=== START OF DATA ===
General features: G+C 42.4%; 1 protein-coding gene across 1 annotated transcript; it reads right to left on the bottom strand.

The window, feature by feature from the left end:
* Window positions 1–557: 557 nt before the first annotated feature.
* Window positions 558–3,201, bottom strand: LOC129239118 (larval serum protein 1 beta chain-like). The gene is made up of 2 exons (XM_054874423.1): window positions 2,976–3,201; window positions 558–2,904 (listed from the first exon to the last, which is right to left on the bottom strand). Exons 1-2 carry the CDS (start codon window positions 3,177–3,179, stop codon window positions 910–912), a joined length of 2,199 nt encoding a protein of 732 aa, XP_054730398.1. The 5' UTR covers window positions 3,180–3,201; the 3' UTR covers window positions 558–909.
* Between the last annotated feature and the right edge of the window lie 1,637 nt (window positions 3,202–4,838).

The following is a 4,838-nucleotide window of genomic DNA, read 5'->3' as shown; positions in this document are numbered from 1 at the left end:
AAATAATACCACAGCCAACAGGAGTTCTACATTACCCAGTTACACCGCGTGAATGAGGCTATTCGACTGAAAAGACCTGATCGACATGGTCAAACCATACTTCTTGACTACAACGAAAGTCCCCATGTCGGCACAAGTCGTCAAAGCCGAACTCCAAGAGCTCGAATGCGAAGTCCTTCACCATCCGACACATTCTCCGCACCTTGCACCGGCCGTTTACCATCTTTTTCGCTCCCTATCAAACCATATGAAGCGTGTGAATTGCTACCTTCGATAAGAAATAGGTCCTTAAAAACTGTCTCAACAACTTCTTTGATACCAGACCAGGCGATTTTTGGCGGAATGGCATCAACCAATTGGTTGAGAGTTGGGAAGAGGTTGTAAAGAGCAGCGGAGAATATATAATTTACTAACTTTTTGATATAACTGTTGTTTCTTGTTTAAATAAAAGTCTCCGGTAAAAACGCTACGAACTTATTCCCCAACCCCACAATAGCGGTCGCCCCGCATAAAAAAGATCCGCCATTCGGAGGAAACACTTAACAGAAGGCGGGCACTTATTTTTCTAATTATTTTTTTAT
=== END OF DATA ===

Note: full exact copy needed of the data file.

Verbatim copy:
General features: G+C 42.4%; 1 protein-coding gene across 1 annotated transcript; it reads right to left on the bottom strand.

The window, feature by feature from the left end:
* Window positions 1–557: 557 nt before the first annotated feature.
* Window positions 558–3,201, bottom strand: LOC129239118 (larval serum protein 1 beta chain-like). The gene is made up of 2 exons (XM_054874423.1): window positions 2,976–3,201; window positions 558–2,904 (listed from the first exon to the last, which is right to left on the bottom strand). Exons 1-2 carry the CDS (start codon window positions 3,177–3,179, stop codon window positions 910–912), a joined length of 2,199 nt encoding a protein of 732 aa, XP_054730398.1. The 5' UTR covers window positions 3,180–3,201; the 3' UTR covers window positions 558–909.
* Between the last annotated feature and the right edge of the window lie 1,637 nt (window positions 3,202–4,838).

The following is a 4,838-nucleotide window of genomic DNA, read 5'->3' as shown; positions in this document are numbered from 1 at the left end:
AAATAATACCACAGCCAACAGGAGTTCTACATTACCCAGTTACACCGCGTGAATGAGGCTATTCGACTGAAAAGACCTGATCGACATGGTCAAACCATACTTCTTGACTACAACGAAAGTCCCCATGTCGGCACAAGTCGTCAAAGCCGAACTCCAAGAGCTCGAATGCGAAGTCCTTCACCATCCGACACATTCTCCGCACCTTGCACCGGCCGTTTACCATCTTTTTCGCTCCCTATCAAACCATATGAAGCGTGTGAATTGCTACCTTCGATAAGAAATAGGTCCTTAAAAACTGTCTCAACAACTTCTTTGATACCAGACCAGGCGATTTTTGGCGGAATGGCATCAACCAATTGGTTGAGAGTTGGGAAGAGGTTGTAAAGAGCAGCGGAGAATATATAATTTACTAACTTTTTGATATAACTGTTGTTTCTTGTTTAAATAAAAGTCTCCGGTAAAAACGCTACGAACTTATTCCCCAACCCCACAATAGCGGTCGCCCCGCATAAAAAAGATCCGCCATTCGGAGGAAACACTTAACAGAAGGCGGGCACTTATTTTTCTAATTATTTTTTTAT